As an alternative to the options available at Polo Park, I'd recommend stepping out of the mall entirely for a QUICK, INEXPENSIVE, and TASTY bite. There are a lot of options available, all literally within a couple minutes drive. Off the top of my head I can name:
        -Santorini's (Portage) - Great Greek and friendly folks
        -Arirang Korean Grocery (Portage) - Nice little sushi bar inside.
        -Burger Place (Portage) - Another friendly family run establishment
        -Across the bridge on Academy, Cafe Kohler - One of the hidden gems in Winnipeg... Anything on the menu (except the coffee ironically!)
        -And if you're willing to drive another couple minutes, your options increase even more!

        1. re: can_i_try_some
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          prasantrin Apr 21, 2008 08:59 PM

          Cafe Kohler's goat chese and tapenade sandwich rocks!

          Is the Pancake House at Polo Park gone, too? It wasn't great, either, but how can you go wrong with plain pancakes?

          But yes, Prairie Ink is a good choice when the other choices are food court food (although I could make do with A&W onion rings and root beer, too!). The one place I really miss at Polo Park is the bakery that was attached to Sears. They used to get some of (all?) their stuff from the Donut House on Selkirk, so we still go there to get lemon doughnuts and sausage rolls, but it certainly isn't as convenient!

          1. re: prasantrin
            can_i_try_some Apr 21, 2008 09:56 PM

            Ahhh! You caught me there. Onion rings and a frosty mug of root beer is one of my quilty secret pleasures. But didn't most A&W's stop using those mugs?

            Thanks for the name of the sandwich - that's the one I couldn't remember. Goat cheese and olive tapenade - a bit pricier than your average deli sandwich, but certainly big enough for two people to share. If you go, do it before lunch, as Cafe Kohler is a tiny space with only 4 or 5 small tables and a couple more outside in the summer.

            And I rememeber the bakery you're talking about. I loved their pound cakes! It was a ritual in my house for my mom to stop by on Fridays after work. Good memories! I'm still looking for a decent substitute in Winnipeg, with no luck.

            1. re: can_i_try_some
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              prasantrin Apr 21, 2008 11:40 PM

              You should try the Donut House. I don't know if all the baked goods came from there, but I know the sausage rolls and doughnuts definitely did. It's worth a try, though, and just a few blocks (or maybe several) down from Gunn's.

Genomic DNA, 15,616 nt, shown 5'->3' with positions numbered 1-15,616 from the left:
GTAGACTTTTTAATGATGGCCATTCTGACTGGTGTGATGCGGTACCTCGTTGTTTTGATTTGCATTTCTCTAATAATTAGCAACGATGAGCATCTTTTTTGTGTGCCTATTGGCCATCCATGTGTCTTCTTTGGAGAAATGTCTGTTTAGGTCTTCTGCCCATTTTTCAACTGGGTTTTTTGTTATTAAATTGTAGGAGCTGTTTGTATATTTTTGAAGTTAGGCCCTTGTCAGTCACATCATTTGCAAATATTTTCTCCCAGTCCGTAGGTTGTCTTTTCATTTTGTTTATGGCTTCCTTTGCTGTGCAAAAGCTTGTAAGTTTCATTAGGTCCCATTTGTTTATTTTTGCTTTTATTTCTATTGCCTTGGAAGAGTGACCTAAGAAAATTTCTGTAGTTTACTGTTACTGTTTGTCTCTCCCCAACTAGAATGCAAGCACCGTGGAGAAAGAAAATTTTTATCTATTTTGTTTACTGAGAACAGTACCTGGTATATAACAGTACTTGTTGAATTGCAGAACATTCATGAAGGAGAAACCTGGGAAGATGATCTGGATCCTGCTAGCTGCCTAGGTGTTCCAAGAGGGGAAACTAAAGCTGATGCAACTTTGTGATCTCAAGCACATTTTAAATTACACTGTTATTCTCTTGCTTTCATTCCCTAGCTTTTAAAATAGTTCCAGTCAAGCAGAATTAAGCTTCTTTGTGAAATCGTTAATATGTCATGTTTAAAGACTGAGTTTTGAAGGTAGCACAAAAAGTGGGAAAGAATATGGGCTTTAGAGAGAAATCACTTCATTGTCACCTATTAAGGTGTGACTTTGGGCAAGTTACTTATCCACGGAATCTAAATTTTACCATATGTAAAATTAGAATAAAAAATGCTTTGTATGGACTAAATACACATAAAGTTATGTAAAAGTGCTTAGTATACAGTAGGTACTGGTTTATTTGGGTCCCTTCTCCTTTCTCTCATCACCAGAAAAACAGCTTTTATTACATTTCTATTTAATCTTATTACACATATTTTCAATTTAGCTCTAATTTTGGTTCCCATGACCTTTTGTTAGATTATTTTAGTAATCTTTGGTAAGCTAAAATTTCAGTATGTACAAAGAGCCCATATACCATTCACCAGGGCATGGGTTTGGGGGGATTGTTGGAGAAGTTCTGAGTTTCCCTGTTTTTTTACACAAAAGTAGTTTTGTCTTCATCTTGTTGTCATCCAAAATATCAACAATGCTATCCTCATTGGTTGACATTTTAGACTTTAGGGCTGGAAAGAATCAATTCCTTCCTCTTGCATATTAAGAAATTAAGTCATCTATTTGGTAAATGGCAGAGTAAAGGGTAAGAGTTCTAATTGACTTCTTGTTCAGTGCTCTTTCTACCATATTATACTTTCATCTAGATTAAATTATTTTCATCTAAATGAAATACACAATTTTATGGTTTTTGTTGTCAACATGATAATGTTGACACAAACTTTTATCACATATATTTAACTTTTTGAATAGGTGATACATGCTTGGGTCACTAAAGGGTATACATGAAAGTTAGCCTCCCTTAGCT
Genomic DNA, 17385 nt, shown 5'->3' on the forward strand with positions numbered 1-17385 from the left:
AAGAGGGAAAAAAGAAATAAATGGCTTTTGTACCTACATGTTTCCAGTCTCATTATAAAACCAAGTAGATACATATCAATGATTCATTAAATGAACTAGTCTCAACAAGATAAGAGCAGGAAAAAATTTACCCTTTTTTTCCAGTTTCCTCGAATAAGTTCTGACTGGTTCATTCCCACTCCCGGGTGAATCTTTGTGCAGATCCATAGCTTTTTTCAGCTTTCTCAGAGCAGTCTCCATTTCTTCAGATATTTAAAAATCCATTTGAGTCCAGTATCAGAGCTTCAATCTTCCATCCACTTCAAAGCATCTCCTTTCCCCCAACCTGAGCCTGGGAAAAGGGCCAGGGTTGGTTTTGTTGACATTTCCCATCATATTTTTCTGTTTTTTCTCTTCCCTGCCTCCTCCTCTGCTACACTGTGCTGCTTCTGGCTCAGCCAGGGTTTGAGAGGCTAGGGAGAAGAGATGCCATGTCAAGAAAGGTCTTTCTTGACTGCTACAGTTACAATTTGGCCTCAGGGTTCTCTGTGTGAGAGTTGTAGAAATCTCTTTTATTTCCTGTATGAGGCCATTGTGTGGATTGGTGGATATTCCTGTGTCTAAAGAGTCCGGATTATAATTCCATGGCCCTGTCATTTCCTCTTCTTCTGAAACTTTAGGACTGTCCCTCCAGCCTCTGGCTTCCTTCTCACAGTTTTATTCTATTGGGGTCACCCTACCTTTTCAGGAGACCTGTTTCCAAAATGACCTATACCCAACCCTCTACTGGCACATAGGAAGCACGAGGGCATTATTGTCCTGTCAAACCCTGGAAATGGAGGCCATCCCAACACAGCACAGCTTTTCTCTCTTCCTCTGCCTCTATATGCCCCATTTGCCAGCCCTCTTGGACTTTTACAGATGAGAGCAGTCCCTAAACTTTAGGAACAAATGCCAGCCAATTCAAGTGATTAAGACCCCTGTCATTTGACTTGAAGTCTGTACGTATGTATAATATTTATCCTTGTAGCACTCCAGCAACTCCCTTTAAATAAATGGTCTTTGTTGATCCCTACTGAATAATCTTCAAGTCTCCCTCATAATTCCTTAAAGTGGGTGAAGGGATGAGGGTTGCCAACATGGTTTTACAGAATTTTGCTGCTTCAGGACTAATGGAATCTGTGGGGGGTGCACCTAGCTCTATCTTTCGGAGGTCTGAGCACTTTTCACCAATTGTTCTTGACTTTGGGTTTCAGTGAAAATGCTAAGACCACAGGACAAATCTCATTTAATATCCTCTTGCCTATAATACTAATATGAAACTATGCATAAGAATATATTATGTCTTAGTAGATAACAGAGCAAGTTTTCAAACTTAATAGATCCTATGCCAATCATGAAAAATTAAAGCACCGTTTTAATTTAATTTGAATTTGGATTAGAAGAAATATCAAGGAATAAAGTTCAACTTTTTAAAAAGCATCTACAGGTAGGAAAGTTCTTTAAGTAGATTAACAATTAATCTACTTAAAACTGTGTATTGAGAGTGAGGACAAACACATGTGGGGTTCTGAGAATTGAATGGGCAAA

My most missed Winnipeg bakery was the one on Academy Road--I can't remember what it was called, but they had the best cheese sticks. Bon Appetit or Gourmet tried to get the recipe from them, but they wouldn't give it up. The original owners sold the recipe when they sold the bakery, but the new owners cheapened it and then they went out of business (in the late '80's or very early '90's). We used to go there a lot, and they'd always let us have the crusty bits of baked cheese that fell off onto the trays. :-)

              1. re: prasantrin
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                easily amused Apr 23, 2008 08:21 PM

                Prasantrin,

                The bakery I think you are thinking of is "The Bagel House" 300/400 block Academy Road
                In it's heyday late 70's to late 80's, they made they BEST Gouda cheesesticks. Can't duplicate... tried many times.
                What one would do for that recipe...

                1. re: easily amused
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                  prasantrin Apr 23, 2008 10:12 PM

                  Yes! that's it! I thought it might be The Bagel House, but don't remember bagels much from way back then. Yes, they're cheesesticks were the best, and I would love to find a recipe for it. After a long discussion with one of the Gunn's brothers, we got some hints, but I never tried it. I did notice when I went to Gunn's a few months after that conversation, they had a new item--cheesesticks! I guess they decided to give it a try, too. But they weren't anything like The Bagel House's cheesesticks. :-(